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Dan Biddle Dan Biddle | 16:47 UK time, Tuesday, 25 August 2009

As you might expect, the final documentaries of Digital Revolution will involve segments where we have to explain elements of the web, internet and processes that make things work.

This could be tough work to get across, and even tougher work for an audience to consume. So, we're going to use graphics and animation to work though some of the more abstract concepts of the technology.

We need to explain this to our graphics company in simple. clear and accurate terms for them to depict the message simply, clearly and accurately. Simple we can do. Clearly and accurately... Well, we think we've got that sorted too, but we'd like to check that we've not strayed too far from the bounds of sense and fact. 

Below are two examples of our briefs to the graphics team. We would greatly appreciate it if you could let us know if they're all right.

Packet switching:

1) Packet switching works by taking a piece of information, say a file, a picture or an email and breaking it up into small digital pieces.

2) These are then sent over a network, often not in the right order or over the same line.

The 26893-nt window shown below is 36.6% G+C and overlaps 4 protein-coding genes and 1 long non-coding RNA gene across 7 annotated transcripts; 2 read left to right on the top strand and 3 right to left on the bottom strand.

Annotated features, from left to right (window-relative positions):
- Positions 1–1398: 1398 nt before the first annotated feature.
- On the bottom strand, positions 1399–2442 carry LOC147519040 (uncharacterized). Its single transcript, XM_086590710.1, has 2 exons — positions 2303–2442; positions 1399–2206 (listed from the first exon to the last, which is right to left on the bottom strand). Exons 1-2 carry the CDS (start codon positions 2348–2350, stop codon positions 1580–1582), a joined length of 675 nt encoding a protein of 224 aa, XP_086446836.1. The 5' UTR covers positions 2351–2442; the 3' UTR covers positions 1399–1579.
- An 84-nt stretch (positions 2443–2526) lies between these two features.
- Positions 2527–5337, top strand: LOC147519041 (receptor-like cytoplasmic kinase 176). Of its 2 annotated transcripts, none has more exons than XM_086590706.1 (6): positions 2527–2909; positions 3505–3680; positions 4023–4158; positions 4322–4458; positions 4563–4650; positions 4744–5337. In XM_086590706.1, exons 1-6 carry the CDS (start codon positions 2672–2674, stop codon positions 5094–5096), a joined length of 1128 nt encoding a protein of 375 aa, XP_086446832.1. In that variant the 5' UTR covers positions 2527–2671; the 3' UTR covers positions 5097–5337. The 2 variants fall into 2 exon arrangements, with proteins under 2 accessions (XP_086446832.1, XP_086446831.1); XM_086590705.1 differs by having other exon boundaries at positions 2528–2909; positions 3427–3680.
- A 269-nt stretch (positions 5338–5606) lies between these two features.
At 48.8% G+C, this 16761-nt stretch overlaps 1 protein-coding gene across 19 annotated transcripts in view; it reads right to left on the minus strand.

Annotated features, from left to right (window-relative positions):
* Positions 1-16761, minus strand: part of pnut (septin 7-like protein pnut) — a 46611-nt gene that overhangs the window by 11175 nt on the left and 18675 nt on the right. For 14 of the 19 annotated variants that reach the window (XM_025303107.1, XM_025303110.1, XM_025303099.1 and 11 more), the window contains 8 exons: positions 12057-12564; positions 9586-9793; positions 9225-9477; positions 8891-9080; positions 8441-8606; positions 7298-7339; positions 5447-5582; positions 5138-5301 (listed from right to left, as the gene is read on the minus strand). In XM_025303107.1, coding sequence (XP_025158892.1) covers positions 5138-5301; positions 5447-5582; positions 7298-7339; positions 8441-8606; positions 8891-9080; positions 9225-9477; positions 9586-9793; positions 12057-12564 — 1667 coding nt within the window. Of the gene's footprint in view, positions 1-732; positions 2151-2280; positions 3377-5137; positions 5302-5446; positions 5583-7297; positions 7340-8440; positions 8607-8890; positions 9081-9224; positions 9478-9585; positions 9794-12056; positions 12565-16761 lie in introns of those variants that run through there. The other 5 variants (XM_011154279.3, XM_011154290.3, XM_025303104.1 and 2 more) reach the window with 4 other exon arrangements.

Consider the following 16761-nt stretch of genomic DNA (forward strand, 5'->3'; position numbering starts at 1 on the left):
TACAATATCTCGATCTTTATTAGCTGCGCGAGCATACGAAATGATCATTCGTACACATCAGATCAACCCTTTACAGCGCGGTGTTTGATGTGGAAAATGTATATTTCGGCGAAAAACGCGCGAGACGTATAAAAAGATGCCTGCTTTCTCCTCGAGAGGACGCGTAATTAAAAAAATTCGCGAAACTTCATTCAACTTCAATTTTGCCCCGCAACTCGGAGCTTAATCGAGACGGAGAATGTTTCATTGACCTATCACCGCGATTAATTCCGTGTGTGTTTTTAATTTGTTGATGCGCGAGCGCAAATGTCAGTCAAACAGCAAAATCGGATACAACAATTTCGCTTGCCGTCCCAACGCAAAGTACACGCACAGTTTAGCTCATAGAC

3) At the receiver's end the packets are recombined in the right order and the information is made whole again.

4) Packet switching is the perfect tool for computers to talk to each other because allows for a huge number of files to be transmitted over the net simultaneously.

Point 4 is the main point we're trying to get at in explaining how mass information transference is enabled. Is that a fair description?

Web filtering and blocking:

1) All internet communication works by one computer connecting to another computer, splitting the data into packets and sending them on their way to the intended destination.

2) Specialised computers known as routers are responsible for directing the packets on their way.